Well, as it turns out, a lot can go wrong when Neptune is involved! Neptune and Nepgear are sucked into a strange portal by the unknown console and are sent to an unknown location packed with monsters. Will the duo succeed in finding a way back home? What or who will they find in this strange and devastated world? While traveling around the map, you might end up running into a random battle, so you should always make sure you’ve healed your party members and that they have enough SP to activate a skill or two because if you’re caught off-guard you might end up having to run before the enemies defeat your weakened party.
You can sometimes enter into conversations with NPCs who might offer some advice or something good for you but, more importantly, you can enter into conversations with the CPU/CPU candidates to drive the story forward and learn more about the areas you’ll be visiting. Considering that the game starts in a new location, conversations will be very handy!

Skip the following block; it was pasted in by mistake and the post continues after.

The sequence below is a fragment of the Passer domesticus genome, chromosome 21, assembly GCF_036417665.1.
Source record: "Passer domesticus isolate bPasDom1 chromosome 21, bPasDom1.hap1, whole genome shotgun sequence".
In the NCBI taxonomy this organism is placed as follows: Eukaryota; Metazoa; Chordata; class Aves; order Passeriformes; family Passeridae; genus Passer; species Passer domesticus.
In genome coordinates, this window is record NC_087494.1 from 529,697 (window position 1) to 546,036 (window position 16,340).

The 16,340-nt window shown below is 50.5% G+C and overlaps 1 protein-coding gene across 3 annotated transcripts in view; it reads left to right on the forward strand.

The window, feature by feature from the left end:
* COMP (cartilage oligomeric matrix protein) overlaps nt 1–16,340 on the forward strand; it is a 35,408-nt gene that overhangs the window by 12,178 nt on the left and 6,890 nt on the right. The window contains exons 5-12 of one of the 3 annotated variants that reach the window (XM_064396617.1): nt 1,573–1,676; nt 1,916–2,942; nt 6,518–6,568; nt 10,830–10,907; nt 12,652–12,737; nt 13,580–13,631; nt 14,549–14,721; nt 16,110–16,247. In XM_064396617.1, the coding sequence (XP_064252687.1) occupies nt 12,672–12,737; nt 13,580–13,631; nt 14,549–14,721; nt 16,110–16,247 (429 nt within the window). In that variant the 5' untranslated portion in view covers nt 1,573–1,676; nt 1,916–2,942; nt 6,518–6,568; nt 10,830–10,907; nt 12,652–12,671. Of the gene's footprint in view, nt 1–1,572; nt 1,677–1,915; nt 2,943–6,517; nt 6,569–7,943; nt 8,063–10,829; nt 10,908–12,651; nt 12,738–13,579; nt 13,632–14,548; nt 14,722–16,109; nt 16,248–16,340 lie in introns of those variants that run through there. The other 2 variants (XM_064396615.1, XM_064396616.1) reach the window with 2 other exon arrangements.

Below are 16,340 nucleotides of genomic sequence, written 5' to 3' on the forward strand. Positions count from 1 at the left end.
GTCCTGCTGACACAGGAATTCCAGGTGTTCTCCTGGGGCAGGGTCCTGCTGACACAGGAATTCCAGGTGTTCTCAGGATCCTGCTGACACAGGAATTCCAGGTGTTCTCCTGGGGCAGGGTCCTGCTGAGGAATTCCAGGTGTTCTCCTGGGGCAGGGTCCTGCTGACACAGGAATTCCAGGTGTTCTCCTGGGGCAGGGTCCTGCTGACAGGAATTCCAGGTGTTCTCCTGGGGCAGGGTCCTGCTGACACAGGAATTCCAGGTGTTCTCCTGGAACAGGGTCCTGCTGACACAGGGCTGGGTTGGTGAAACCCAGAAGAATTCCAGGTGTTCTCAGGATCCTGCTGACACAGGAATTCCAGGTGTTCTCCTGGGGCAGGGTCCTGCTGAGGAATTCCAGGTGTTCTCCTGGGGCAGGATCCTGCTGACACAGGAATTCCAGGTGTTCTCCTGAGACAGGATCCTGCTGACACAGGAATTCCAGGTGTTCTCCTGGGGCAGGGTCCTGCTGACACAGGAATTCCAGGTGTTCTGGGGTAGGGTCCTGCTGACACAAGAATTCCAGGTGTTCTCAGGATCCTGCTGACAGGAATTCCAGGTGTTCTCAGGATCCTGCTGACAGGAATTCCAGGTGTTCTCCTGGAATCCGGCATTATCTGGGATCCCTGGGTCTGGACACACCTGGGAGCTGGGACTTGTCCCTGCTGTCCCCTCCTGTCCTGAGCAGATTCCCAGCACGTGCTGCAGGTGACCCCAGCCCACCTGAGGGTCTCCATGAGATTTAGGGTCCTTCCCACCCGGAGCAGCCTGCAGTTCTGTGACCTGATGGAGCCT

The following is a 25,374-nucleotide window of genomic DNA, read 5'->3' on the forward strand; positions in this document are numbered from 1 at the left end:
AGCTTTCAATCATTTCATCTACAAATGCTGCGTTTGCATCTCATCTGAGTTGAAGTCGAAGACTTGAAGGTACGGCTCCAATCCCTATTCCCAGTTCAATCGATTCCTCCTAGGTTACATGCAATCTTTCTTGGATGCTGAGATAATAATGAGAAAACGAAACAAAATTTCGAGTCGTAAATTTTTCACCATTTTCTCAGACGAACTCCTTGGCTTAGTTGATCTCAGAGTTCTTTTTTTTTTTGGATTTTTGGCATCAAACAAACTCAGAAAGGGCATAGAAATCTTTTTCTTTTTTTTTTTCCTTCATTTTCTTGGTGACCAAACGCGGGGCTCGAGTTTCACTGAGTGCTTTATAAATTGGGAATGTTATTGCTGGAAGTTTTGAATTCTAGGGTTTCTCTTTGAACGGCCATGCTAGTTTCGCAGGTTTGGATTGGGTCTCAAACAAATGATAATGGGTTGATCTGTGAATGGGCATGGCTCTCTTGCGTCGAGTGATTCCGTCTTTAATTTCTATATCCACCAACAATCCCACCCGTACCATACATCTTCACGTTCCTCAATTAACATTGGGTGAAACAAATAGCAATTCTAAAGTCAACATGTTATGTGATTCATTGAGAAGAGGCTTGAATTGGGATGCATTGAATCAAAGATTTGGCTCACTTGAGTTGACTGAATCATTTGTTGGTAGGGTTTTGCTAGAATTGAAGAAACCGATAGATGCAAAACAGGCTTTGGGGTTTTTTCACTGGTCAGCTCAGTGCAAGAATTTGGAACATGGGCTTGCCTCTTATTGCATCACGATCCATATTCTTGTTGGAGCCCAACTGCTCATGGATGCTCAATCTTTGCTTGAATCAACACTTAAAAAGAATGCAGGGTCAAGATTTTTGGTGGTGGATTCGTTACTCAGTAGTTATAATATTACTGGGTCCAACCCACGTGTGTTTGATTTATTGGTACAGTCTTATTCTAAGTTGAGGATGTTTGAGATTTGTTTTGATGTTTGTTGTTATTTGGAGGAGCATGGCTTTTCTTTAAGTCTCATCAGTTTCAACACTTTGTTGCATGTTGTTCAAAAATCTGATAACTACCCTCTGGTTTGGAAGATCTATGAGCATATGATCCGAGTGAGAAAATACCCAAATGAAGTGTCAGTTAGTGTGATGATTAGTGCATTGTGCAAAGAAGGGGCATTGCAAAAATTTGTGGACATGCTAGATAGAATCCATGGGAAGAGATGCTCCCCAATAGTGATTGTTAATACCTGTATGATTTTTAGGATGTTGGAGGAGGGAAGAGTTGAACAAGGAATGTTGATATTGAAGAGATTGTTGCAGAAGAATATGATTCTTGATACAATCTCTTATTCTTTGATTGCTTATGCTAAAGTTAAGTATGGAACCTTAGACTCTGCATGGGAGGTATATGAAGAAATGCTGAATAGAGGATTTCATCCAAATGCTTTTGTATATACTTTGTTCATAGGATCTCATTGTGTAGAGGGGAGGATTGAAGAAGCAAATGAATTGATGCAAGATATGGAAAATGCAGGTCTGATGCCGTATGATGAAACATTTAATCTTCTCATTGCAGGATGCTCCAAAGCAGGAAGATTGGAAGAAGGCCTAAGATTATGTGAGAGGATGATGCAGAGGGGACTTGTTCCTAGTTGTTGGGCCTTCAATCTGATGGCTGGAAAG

As you play Megadimension Neptunia VII, you can take on the many extra challenges the game has available. Each of the characters takes care of them on her own list, and while the progress you make in one challenge might be reflected in the challenge of all characters, several of them will only count when, say, a character is acting as the team’s leader in a dungeon. Each challenge has several levels, and when you complete a level, you continue to work towards the next one. Completing a challenge will bestow a bonus upon a character’s stats, and this means that completing challenges is a great way to power-up your party! For example, if you complete Level 1 of the challenge Marathon Runner (which requires that you move 1,500m within a dungeon as a leader) you’ll be rewarded with a +3 boost to your Agility stat and will immediately start to work towards Level 2 of the challenge (which asks that you move 3,000 m within a dungeon as a leader) to gain a +4 boost to your Agility stat and so on up to Level 8.
The move to PlayStation 4 has done the game a lot of good. The 2D art is crisp and vibrant and looks way better than on previous entries in the series released on PS3 and Vita, and the 3D sections of the game look better as well, making the models and areas shine with the added polish and cool effects available thanks to the power of Sony’s latest home console.
We both had a blast with Megadimension Neptunia VII and can easily recommend that you add this fun JRPG to your collection, even more so if you’re a fan of the series. The jump to PS4 has made this the best Neptunia release yet, and we look forward to hopefully playing another entry (or two!) on Sony’s current home console.